The more we cool, the warmer we get.

The world is heating up, and rather ironically, our obsession with keeping things cold is contributing a great deal. With the increasing income and urbanisation of developing world countries, the demand for both refrigeration and cooling technologies is increasing rapidly. China alone purchased 50 million air conditioning units in 2010, and is expected to surpass the U.S. as the world’s biggest consumer of electricity for such units by 2020. To put that into perspective, the U.S. currently consumes more energy for air conditioning than the rest of the world combined, and uses more energy for cooling than the entire continent of Africa uses for all purposes. That is A LOT of energy.

Right now, refrigerants (fluids that absorb and release heat efficiently at the right temperatures) are the key to cooling technologies, but they also cause a great deal of trouble when released in to the atmosphere. Previously used examples such as chlorofluorocarbons (CFCs) are being phased out due to the damaging effect that they had on the Earth’s Ozone layer, but the less aggressive substitutes are still powerful greenhouse gases. The most prominent of these new compounds are hydrofluorocarbons (HFCs), which do have a smaller climate warming potential than the substances they’re replacing, but still have up to 4000 times the potency of CO2. This is on a pound-for-pound basis however, and the large quantities of CO2 still make it a much larger threat.

Now air conditioning technology has improved a great deal since it’s invention, with the energy requirements steadily decreasing over the years. In 1980 an individual unit used 1474 kWh/year and cost around $178 to run, according to figures by the U.S. Environmental Protection Agency. Today, certain units only use 597 kWh/year and cost around $75 to run. But while the energy requirements have been decreasing, we are using significantly more air conditioning units. Couple this with the fact that air conditioning runs on electricity, which is almost entirely generated from the burning of coal, and we have a huge problem for the climate.

In contrast, a large amount of energy used for heating also comes from fossil fuels, but those with somewhat smaller carbon emissions than coal, such as oil and natural gas. This means that, on average, an air conditioning unit emits more greenhouse gases removing heat than a heater does supplying that same quantity of heat, and the climate impact of these units in the U.S. alone is currently almost half a billion tonnes of CO2 per year. This is already bad, but it could be made a lot worse if global consumption reaches the predicted 10 trillion kWh/year, equal to half the world’s entire electrical supply.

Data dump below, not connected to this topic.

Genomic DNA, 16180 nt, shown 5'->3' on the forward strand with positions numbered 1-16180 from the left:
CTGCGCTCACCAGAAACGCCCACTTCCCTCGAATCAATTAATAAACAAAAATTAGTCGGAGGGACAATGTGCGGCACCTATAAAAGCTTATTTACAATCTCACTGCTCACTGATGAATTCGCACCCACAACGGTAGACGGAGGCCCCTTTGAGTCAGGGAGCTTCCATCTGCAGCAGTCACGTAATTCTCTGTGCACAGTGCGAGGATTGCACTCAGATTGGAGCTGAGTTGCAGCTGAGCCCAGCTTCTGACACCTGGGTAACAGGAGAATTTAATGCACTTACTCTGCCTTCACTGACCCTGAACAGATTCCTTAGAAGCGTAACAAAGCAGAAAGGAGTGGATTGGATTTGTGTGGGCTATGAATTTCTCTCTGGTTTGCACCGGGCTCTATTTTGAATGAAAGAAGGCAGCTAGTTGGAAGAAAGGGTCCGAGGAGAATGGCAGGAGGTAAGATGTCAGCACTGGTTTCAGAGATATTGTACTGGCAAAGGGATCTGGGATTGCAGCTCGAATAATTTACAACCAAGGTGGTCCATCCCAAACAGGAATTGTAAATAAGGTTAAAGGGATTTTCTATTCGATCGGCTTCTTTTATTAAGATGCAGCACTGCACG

With such greenhouse emissions already having increased the Earth’s temperature by about 0.56oC, and scientists predicting that the trend will continue, it is safe to say that more energy will be used in cooling, and less in heating, as people attempt to find relief from the increasing temperatures. In fact, the Netherlands Environmental Assessment Agency predicts that, in this warming world, the increased emissions from cooling technology will be faster than the decline in emissions from heating. There is hope that this could be prevented by use of renewables to meet energy demands, but this is unlikely. Even if electricity from sources such as wind, solar, biomass, and geothermal expanded to five times their current production, it would still be unable to cover the air conditioning demand for the U.S. alone.

But that is not to say that countries are not attempting to find low energy methods for cooling, as many are in progress on every continent. For example, there are “Passive Cooling” projects in China, India, Egypt and other countries that combine traditional technologies, such as wind towers and water evaporation, with new architectural designs that are ventilation friendly. Solar adsorption is also being experimented with, which uses the heat from the Sun to cool the indoor air… somehow. However, this is not currently affordable or adaptable to home use.

All of this would suggest that we should attempt to prevent the continued growth of air conditioning technology. But despite all of these problems, studies have shown that air conditioning does improve people’s lives. It not only helps sleep patterns, but makes workers more efficient and has prevented potential heat stroke deaths during hot summers. Given this information, is it fair to demand that developing countries go without air conditioning when so many people in the developed world use it freely? I don’t think so. Which means we have to hope that the world continues to find and develop new ways to adapt to increasingly warmer temperatures, and that we can act fast enough to prevent a world that is too warm for even humans to comfortably live in.



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